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Information Sampling, Belief Synchronization, and Collective Illusions

Author

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  • Jerker Denrell

    () (Warwick Business School, University of Warwick, Coventry CV4 7AL, United Kingdom)

  • Gaël Le Mens

    () (Department of Economics and Business, Barcelona School of Management and Barcelona Graduate School of Economics, Universitat Pompeu Fabra, 08005 Barcelona, Spain)

Abstract

We demonstrate that a sampling-based mechanism can offer an alternative explanation for belief synchronization in social groups and the persistence of collective illusions. Our model assumes that people are more likely to sample popular alternatives than unpopular alternatives. We show that this mechanism is sufficient to explain belief synchronization: a strong majority of opinions will likely emerge in favor of one alternative. The reason is that the group is unlikely to move away from a state in which one alternative is very unpopular. If by chance most people come to dislike alternative A, they are all unlikely to sample it again and their opinions of A remain the same. When A is in fact the best alternative, a collective illusion has emerged because people mistakenly believe that a suboptimal alternative is the best. Our model implies that such a collective illusion is persistent. The model thus offers an existence proof that a collective illusion can occur even in settings where people do not infer that popular alternatives are better. The model also casts new light on the effect of online recommendation systems on attitude homogenization and the effect of majority voting on beliefs and attitudes. This paper was accepted by Yuval Rottenstreich, judgment and decision making .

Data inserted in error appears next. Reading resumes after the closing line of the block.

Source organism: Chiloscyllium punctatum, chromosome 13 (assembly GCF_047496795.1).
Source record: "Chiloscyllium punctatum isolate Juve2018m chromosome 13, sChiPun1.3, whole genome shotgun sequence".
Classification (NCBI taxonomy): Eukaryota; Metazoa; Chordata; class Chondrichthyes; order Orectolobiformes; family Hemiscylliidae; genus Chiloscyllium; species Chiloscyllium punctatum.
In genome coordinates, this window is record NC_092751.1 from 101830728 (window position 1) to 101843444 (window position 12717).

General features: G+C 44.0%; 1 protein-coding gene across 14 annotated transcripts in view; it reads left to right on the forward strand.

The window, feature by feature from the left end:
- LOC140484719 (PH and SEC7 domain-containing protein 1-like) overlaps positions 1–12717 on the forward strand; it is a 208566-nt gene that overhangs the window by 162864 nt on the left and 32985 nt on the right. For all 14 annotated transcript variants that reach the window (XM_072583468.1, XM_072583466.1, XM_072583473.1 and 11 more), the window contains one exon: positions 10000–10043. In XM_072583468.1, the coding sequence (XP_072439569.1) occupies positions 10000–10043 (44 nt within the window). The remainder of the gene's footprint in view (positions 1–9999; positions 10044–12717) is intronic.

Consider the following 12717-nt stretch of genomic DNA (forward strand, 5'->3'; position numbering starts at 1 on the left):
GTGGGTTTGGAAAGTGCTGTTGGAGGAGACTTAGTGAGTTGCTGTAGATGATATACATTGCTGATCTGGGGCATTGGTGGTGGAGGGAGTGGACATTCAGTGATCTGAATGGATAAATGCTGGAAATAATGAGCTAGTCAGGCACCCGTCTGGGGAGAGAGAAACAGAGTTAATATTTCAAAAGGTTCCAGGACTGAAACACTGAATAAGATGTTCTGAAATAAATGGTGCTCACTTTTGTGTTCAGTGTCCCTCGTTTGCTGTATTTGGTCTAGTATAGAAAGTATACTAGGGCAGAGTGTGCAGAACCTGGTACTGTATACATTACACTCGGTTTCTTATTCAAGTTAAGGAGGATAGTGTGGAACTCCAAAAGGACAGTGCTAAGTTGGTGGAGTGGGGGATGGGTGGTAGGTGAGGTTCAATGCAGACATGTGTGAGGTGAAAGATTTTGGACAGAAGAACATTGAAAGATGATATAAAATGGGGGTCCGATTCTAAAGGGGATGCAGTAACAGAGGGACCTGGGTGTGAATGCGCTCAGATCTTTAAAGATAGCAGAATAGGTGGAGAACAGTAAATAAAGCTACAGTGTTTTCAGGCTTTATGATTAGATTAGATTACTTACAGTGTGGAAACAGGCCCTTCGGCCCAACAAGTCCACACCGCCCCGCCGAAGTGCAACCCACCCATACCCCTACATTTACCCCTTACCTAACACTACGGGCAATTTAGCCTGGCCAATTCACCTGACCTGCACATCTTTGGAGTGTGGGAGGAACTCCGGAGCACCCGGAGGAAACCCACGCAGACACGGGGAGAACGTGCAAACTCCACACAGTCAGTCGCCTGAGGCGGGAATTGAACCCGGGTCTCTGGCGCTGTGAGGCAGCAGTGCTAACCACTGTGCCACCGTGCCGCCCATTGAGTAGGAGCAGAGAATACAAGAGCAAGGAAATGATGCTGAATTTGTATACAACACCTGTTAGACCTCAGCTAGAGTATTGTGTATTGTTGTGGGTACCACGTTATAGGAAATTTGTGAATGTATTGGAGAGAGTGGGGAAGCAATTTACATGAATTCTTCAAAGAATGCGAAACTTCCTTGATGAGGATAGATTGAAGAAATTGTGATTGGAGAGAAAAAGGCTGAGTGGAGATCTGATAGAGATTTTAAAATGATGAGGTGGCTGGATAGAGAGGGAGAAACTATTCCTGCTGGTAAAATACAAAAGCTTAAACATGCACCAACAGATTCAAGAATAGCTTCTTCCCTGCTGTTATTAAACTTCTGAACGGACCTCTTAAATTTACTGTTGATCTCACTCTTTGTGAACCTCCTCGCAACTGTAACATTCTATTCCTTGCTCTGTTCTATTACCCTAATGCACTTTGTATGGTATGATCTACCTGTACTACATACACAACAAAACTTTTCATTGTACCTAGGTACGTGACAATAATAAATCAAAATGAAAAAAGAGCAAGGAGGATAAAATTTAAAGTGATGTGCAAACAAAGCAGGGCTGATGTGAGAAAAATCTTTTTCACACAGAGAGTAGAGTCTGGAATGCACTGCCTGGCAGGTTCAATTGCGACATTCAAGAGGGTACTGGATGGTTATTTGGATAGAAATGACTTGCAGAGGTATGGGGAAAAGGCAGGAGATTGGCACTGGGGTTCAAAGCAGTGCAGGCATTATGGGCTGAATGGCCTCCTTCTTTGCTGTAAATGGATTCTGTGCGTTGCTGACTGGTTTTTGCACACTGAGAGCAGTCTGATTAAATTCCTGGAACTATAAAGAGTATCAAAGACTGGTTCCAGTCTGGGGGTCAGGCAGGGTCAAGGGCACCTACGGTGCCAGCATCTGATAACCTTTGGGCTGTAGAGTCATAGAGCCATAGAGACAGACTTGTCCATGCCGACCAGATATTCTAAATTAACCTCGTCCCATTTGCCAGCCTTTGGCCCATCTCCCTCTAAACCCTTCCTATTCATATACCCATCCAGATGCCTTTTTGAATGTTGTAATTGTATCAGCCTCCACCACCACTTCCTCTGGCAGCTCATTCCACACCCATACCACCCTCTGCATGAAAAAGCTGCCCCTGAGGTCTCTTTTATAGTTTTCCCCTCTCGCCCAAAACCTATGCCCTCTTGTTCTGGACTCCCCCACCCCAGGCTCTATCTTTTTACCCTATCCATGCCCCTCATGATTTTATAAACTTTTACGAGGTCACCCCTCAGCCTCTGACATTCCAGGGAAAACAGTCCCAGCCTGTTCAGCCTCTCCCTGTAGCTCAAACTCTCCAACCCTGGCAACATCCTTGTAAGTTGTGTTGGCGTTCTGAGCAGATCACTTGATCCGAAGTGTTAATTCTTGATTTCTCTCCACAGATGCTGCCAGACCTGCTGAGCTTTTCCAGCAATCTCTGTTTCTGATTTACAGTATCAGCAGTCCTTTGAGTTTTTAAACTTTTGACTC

Suggested Citation

  • Jerker Denrell & Gaël Le Mens, 2017. "Information Sampling, Belief Synchronization, and Collective Illusions," Management Science, INFORMS, vol. 63(2), pages 528-547, February.
  • Handle: RePEc:inm:ormnsc:v:63:y:2017:i:2:p:528-547
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    File URL: http://dx.doi.org/10.1287/mnsc.2015.2354
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    References listed on IDEAS

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    Cited by:

    1. Fabrizio Germano & Vicenç Gómez & Gaël Le Mens, 2019. "The few-get-richer: a surprising consequence of popularity-based rankings," Economics Working Papers 1636, Department of Economics and Business, Universitat Pompeu Fabra.

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